A plaque remaining from the Big Apple Night Club at West 135th Street and Seventh Avenue in Harlem.

Above, a 1934 plaque from the Big Apple Night Club at West 135th Street and Seventh Avenue in Harlem. Discarded as trash in 2006.

Recent entries:
“Nothing makes a fish bigger than almost being caught” (8/31)
“I eat cake because it’s somebody’s birthday somewhere” (8/31)
Corporate News Network (CNN nickname) (8/31)
“Hard work is equal to prayer” (8/30)
“If you’ve seen one chamber of commerce, you’ve seen one chamber of commerce” (8/30)
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Entry from December 22, 2012
“There can be no higher law in journalism than to tell the truth and shame the devil”

Newspaper columnist and author Walter Lippmann (1889-1974) wrote in Liberty and the News (1920):

“There can be no higher law in journalism than to tell the truth and shame the devil.”

The phrase “to tell the truth and shame the devil” was used by William Shakespeare and others in the 16th century, and it means that one should tell the truth, despite many temptations not to do so. Lippmann’s statement is frequently quoted in works about journalism.


Wikipedia: Walter Lippmann
Walter Lippmann (September 23, 1889 – December 14, 1974) was an American public intellectual, writer, reporter, and political commentator famous for being among the first to introduce the concept of Cold War; he coined the term stereotype in the modern psychological meaning as well. Lippmann was twice awarded (1958 and 1962) a Pulitzer Prize for his syndicated newspaper column, “Today and Tomorrow”.

The Phrase Finder
While you live, tell truth and shame the Devil!
Meaning

Tell the truth, even when tempted to lie.
Origin
The preacher Hugh Latimer recorded this as a ‘common saying’ as early as 1555, in his Twenty Seven Sermons:

“There is a common saying amongst vs, Say the truthe and shame the diuel.”

Google Books
Liberty and the News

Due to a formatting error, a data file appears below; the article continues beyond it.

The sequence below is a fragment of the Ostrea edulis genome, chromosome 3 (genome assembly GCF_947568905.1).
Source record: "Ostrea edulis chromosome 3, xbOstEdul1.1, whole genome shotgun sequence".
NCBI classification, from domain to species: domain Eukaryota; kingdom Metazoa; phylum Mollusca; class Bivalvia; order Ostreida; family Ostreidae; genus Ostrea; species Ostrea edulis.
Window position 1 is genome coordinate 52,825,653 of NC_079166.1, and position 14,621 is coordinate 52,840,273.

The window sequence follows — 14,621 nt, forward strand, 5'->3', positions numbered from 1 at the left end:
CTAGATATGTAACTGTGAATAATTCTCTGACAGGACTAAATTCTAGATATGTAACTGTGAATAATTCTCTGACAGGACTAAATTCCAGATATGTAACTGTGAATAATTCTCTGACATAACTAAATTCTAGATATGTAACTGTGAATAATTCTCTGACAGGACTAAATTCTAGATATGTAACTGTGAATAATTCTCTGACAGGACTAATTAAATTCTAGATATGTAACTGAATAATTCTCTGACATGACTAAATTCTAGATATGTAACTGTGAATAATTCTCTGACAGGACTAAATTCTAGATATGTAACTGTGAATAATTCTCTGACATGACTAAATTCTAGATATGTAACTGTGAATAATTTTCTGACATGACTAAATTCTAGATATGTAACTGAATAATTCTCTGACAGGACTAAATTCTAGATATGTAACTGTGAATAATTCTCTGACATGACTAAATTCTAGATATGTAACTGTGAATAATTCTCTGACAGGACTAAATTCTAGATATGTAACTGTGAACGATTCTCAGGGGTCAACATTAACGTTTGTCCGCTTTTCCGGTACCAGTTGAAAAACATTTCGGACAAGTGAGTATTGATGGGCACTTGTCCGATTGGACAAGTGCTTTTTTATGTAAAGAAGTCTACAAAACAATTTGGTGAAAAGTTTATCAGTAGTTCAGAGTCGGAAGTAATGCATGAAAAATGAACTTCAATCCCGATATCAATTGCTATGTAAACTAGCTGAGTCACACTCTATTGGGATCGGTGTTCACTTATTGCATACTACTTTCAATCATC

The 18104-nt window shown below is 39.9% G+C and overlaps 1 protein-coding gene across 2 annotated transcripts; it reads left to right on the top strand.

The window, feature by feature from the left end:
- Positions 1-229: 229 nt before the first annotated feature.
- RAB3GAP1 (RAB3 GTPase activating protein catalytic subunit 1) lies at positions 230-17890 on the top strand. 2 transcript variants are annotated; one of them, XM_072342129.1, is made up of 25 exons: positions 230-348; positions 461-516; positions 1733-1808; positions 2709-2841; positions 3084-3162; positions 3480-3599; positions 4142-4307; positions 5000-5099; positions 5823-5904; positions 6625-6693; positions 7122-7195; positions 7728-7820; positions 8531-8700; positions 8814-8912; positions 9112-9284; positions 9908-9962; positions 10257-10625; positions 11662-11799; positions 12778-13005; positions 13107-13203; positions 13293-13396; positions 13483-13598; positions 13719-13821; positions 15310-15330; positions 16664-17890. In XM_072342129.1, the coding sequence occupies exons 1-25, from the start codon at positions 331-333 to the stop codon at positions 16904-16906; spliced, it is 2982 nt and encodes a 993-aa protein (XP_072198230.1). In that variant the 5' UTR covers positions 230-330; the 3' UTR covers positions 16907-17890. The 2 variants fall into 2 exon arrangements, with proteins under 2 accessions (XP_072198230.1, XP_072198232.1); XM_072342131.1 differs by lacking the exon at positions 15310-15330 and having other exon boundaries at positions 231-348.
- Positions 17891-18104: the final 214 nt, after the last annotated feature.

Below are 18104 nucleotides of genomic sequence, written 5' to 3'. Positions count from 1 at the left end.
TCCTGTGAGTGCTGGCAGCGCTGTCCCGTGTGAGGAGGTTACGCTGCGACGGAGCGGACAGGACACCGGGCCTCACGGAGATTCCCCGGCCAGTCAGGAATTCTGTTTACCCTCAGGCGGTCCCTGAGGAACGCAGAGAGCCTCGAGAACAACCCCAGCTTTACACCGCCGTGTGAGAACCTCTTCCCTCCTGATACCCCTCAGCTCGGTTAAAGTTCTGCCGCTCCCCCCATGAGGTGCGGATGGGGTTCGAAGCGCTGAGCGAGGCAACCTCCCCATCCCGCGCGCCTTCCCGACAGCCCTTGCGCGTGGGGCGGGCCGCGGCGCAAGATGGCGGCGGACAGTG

By Walter Lippmann
New York, NY: Harcourt, Brace and Howe
1920
Pg. 13:
There can be no higher law in journalism than to tell the truth and shame the devil.

Google Books
Never Tire of Protesting
By George Seldes
New York, NY: L. Stuart
1968
Pg. 275:
Shakespeare’s Henry IV said, “While you live, tell truth and shame the devil,” and only recently our leading columnist, Walter Lippmann, wrote that “there is no higher law in journalism than to tell the truth and shame the devil.” You might even shame the pres Lords.

Google Books
Broadcast Journalism
By Andrew Boyd
Woburn, MA: Focal Press
2001
Pg. 196:
There can be no higher law in journalism than to tell the truth and shame the devil . . . Remain detached from the great.’ – WALTER LIPMANN, US JOURNALIST

Google Books
Watching the Sun Rise:
Australian Reporting of Japan, 1931 to the Fall of Singapore

By Jacqui Murray
Lanham, MD: Lexington Books
2004
Pg. 127:
There could be “no higher law in journalism than to tell the truth and shame the devil.” Without truth, Lippman warned, incompetence, “aimlessness, corruption and disloyalty, panic and ultimate disaster, must come to any people which is denied an assured access to the facts.” Few such voices were heard in Australia.

CBS News
By MATTHEW FELLING / CNET/ July 3, 2007, 4:13 PM
Best. Journalism Quotes. Ever.
(...)
Number 8:
There can be no higher law in journalism than to tell the truth and to shame the devil.
Walter Lippmann

Posted by Barry Popik
New York CityMedia/Newspapers/Magazines/Internet • Saturday, December 22, 2012 • Permalink